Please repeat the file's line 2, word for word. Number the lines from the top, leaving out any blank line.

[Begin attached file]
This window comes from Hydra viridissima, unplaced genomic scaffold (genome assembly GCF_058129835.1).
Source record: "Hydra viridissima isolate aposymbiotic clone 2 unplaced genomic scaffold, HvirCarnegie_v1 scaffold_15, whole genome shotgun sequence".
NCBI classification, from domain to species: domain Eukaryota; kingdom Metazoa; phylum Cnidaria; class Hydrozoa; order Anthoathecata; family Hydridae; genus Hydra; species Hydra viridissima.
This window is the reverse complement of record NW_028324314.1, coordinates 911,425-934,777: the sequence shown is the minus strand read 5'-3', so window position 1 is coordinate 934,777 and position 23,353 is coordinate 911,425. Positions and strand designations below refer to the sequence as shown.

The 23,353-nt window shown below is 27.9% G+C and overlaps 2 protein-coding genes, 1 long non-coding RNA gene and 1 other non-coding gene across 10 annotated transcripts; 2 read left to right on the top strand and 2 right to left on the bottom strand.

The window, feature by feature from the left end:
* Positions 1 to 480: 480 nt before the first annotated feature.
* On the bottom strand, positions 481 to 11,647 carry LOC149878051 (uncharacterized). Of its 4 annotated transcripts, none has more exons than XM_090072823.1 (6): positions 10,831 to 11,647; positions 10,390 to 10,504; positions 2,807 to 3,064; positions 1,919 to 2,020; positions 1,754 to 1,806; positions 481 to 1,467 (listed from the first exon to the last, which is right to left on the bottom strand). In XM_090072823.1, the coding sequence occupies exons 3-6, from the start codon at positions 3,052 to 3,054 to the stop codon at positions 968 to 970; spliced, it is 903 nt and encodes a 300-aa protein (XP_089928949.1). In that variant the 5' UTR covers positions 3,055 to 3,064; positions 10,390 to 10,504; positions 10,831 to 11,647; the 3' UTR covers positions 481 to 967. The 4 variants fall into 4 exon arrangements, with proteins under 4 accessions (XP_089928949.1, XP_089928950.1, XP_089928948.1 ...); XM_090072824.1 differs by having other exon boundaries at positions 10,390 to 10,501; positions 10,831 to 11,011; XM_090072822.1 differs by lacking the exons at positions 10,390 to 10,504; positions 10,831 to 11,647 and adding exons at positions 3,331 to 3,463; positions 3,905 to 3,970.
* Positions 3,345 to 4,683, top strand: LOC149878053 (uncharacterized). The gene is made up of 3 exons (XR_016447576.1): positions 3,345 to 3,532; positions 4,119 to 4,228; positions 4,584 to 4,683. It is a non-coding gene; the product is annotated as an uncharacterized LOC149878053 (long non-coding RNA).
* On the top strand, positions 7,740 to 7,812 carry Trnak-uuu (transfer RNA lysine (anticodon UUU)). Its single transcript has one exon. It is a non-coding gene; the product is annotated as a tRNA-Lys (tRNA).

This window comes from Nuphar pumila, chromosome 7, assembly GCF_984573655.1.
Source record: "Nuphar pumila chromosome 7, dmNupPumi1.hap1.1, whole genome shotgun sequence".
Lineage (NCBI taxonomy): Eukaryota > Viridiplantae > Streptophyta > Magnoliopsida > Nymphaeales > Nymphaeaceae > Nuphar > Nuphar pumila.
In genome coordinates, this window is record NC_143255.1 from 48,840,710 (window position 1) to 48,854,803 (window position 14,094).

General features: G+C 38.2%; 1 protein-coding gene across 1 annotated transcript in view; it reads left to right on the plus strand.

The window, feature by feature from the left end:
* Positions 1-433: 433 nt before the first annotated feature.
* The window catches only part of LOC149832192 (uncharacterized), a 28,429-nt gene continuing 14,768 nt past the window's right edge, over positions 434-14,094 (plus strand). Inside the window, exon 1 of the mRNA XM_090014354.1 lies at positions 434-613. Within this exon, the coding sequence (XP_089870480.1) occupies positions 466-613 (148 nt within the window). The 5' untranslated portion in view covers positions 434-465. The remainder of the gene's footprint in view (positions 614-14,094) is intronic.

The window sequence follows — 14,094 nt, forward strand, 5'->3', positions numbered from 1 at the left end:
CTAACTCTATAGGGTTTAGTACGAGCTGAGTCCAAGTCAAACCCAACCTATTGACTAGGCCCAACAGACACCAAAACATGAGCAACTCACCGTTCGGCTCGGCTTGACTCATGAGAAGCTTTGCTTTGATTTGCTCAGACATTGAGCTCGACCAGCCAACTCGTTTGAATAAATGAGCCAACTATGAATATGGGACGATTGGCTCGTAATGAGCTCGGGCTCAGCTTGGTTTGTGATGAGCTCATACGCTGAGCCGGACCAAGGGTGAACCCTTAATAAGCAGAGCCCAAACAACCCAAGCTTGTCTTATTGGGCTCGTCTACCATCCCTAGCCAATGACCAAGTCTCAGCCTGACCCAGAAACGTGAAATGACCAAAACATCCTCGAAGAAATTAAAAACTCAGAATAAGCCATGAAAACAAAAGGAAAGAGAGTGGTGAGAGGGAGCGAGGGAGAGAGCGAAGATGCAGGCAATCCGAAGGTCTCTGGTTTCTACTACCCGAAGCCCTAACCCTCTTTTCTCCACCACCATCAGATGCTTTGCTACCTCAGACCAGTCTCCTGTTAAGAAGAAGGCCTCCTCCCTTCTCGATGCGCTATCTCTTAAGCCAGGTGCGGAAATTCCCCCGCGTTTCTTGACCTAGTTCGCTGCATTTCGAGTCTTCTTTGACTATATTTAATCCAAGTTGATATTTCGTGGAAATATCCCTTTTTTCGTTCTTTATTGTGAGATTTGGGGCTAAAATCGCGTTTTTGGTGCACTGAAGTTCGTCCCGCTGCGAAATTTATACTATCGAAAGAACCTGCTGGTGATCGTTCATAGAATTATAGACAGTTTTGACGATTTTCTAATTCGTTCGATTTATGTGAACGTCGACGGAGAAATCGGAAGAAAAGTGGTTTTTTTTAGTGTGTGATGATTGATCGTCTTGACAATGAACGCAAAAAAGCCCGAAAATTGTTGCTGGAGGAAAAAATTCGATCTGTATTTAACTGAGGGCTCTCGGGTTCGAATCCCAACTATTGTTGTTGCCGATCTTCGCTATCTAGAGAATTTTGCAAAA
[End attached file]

Source record: "Hydra viridissima isolate aposymbiotic clone 2 unplaced genomic scaffold, HvirCarnegie_v1 scaffold_15, whole genome shotgun sequence".